On Gold Mountain by Lisa See

Years before “finding our roots” became popular, Lisa See wrote this book subtitled “The One-Hundred Year Odyssey of My Chinese-American Family.” While she didn’t have the plethora of online information that’s available today for such projects, she had something better: multiple family members still alive to tell her this remarkable tale of a...

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VILLAGE SCHOOL

 by Miss Read (1955) In times of stress, confusion, and disruption of our daily routines, resorting to our favorite foods, familiar places, or people can help to center us, just as a beloved book or author can. The prolific “Miss Read” wrote numerous books over a 40-year period in her two most popular series: Fairacre and Thrush Green. Village...

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The Revolution of the Moon

by Andrea Camilleri (2013) Many of us know Andrea Camilleri as the creator of the beloved Inspector Montalbano series of books and films. A few years ago, he discovered a little-known fact involving the Spanish Viceroy of Sicily in 1677 that was so shocking and unusual, it grabbed his imagination. This book is based on the few known facts which...

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A Bookshop in Berlin

by Francoise Frenkel (Atria Books Translation December 2019) Many booklovers regularly scour bookstores and book sales for rare books or books with special personal meaning. In 2010, an unknown person found a 1945 French memoir at a charity jumble sale in Nice, France. Translated from French, the title was No Place to Lay One’s Head. In recent...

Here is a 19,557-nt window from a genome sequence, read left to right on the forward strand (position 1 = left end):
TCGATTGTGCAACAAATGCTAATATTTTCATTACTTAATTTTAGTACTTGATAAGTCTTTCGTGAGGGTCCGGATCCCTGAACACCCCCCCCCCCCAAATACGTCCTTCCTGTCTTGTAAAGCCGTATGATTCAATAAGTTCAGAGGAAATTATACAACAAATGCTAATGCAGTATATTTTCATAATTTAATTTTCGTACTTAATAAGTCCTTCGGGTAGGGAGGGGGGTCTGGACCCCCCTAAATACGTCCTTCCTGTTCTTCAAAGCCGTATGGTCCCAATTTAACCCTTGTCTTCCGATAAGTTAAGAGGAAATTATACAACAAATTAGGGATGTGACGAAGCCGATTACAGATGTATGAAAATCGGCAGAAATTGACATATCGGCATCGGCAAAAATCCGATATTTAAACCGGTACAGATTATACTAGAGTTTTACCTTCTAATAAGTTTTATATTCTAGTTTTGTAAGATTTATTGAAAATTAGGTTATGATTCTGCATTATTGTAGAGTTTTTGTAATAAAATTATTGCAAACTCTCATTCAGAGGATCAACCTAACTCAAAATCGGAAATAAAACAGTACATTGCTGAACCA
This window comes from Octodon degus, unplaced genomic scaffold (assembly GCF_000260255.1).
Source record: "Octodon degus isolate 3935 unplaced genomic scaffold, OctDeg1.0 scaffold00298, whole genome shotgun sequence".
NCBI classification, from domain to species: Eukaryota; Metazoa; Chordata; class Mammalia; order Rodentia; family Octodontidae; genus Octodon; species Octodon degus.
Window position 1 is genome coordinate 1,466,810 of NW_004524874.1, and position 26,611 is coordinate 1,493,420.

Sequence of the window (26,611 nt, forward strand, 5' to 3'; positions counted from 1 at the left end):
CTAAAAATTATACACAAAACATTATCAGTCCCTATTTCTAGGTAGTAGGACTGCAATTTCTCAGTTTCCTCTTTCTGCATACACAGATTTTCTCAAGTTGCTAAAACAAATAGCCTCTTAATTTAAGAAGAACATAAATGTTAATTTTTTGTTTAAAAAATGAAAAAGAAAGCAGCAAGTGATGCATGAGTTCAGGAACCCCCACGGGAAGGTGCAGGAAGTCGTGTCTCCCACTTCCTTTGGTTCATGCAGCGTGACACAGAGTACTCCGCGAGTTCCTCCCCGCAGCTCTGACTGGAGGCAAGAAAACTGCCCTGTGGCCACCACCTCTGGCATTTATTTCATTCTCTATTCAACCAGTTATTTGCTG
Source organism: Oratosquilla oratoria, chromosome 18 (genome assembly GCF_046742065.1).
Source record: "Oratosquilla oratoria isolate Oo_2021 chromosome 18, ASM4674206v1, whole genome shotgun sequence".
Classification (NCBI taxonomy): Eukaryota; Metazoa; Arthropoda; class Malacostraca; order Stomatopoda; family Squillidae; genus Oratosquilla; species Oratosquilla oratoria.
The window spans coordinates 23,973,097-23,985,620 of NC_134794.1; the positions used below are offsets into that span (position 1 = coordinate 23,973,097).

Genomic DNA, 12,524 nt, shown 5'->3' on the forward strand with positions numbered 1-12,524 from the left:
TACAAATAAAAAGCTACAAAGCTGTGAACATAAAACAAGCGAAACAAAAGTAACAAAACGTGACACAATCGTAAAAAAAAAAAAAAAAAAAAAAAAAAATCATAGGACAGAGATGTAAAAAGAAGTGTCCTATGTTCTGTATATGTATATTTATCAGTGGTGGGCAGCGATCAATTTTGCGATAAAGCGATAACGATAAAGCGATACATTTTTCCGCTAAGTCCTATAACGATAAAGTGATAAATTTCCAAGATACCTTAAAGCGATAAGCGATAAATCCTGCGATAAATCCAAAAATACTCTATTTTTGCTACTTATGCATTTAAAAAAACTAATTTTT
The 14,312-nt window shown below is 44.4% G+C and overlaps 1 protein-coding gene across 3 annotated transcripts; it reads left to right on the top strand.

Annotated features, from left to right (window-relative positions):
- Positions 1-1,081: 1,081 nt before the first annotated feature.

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When I Was the Greatest

by Jason Reynolds (2015) It’s no secret that teens and young adults today struggle with many intense issues that take a terrible toll. Drugs, broken homes, bullying in person and online, abuse of various sorts, and school shootings are just some of the issues they face daily that create a sense there’s no trust and safety anywhere. Adults need to...

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The Secrets We Keep

by Lara Prescott (2019) If you love Doctor Zhivago, you will love this book. Add the story of the Cold War era CIA espionage used to circumvent serious Soviet obstacles to publication of Boris Pasternak’s Nobel prize-winning novel, and you’ll love Prescott’s debut book even more. Some of us may wonder why Stalin never sent Pasternak to the gulag...

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On the Bright Side

by Hendrik Groen (2017) Trigger warning: if you feel offended by such words as “old,” “geezer,” “coot,” and “codger,” you may be excused from reading this blog and the book under discussion. (Thanks to Rolynn Anderson for the “trigger warning” reminder.) If you decide to take a chance, you’ll find that it’s more sweet, wise, and darkly funny than...

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The Diary of a Bookseller

by Shaun Bythell (2017) Let’s be honest: we bibliophiles can be a bit eccentric. We love to be surrounded by books, often to a point of excess that non-bibliophiles don’t understand. Many of us take a book with us wherever we go in case we have a short wait here and there to read a few more pages. It’s not surprising, then, that many of us harbor...

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The Chicago Race Riots: July 1919

by Carl Sandburg (2013) In my February 2019 blog, I talked a bit about the civil unrest that arose in the U.S. in the years immediately following WWI. That incident in Tulsa, Oklahoma, took place in 1921, but there were dozens of other riots and attacks that occurred throughout the country from the late winter to early autumn of 1919. That period...

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Meet Me in Monaco

by Hazel Gaynor and Heather Webb (July 2019) I admit I have a deep affection for southern France. Any book about Provence with all its flowers, scenery, food, history and culture along with its temperate climate on the coast of the Mediterranean Sea interests me. Adding a bit of nostalgia to the mix adds to the enjoyment. This book is just the...

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